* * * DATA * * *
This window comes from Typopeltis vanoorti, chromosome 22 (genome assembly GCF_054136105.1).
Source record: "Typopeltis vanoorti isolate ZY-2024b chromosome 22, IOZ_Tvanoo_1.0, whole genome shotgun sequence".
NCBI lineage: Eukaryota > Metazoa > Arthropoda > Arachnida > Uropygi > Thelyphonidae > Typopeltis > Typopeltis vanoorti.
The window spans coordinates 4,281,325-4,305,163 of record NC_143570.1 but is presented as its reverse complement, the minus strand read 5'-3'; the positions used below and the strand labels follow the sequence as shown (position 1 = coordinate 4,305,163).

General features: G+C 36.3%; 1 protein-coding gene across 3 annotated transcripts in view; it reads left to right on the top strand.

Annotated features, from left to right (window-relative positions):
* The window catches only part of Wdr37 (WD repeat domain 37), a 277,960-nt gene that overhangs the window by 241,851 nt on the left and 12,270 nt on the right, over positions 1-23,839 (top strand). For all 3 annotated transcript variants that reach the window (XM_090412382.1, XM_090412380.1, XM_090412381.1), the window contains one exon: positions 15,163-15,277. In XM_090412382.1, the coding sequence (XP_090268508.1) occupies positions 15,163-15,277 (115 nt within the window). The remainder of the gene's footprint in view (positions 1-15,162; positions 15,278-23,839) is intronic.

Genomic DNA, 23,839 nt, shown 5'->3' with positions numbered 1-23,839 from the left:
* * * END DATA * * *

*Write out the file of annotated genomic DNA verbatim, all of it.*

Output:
This window comes from Typopeltis vanoorti, chromosome 22 (genome assembly GCF_054136105.1).
Source record: "Typopeltis vanoorti isolate ZY-2024b chromosome 22, IOZ_Tvanoo_1.0, whole genome shotgun sequence".
NCBI lineage: Eukaryota > Metazoa > Arthropoda > Arachnida > Uropygi > Thelyphonidae > Typopeltis > Typopeltis vanoorti.
The window spans coordinates 4,281,325-4,305,163 of record NC_143570.1 but is presented as its reverse complement, the minus strand read 5'-3'; the positions used below and the strand labels follow the sequence as shown (position 1 = coordinate 4,305,163).

General features: G+C 36.3%; 1 protein-coding gene across 3 annotated transcripts in view; it reads left to right on the top strand.

Annotated features, from left to right (window-relative positions):
* The window catches only part of Wdr37 (WD repeat domain 37), a 277,960-nt gene that overhangs the window by 241,851 nt on the left and 12,270 nt on the right, over positions 1-23,839 (top strand). For all 3 annotated transcript variants that reach the window (XM_090412382.1, XM_090412380.1, XM_090412381.1), the window contains one exon: positions 15,163-15,277. In XM_090412382.1, the coding sequence (XP_090268508.1) occupies positions 15,163-15,277 (115 nt within the window). The remainder of the gene's footprint in view (positions 1-15,162; positions 15,278-23,839) is intronic.

Genomic DNA, 23,839 nt, shown 5'->3' with positions numbered 1-23,839 from the left: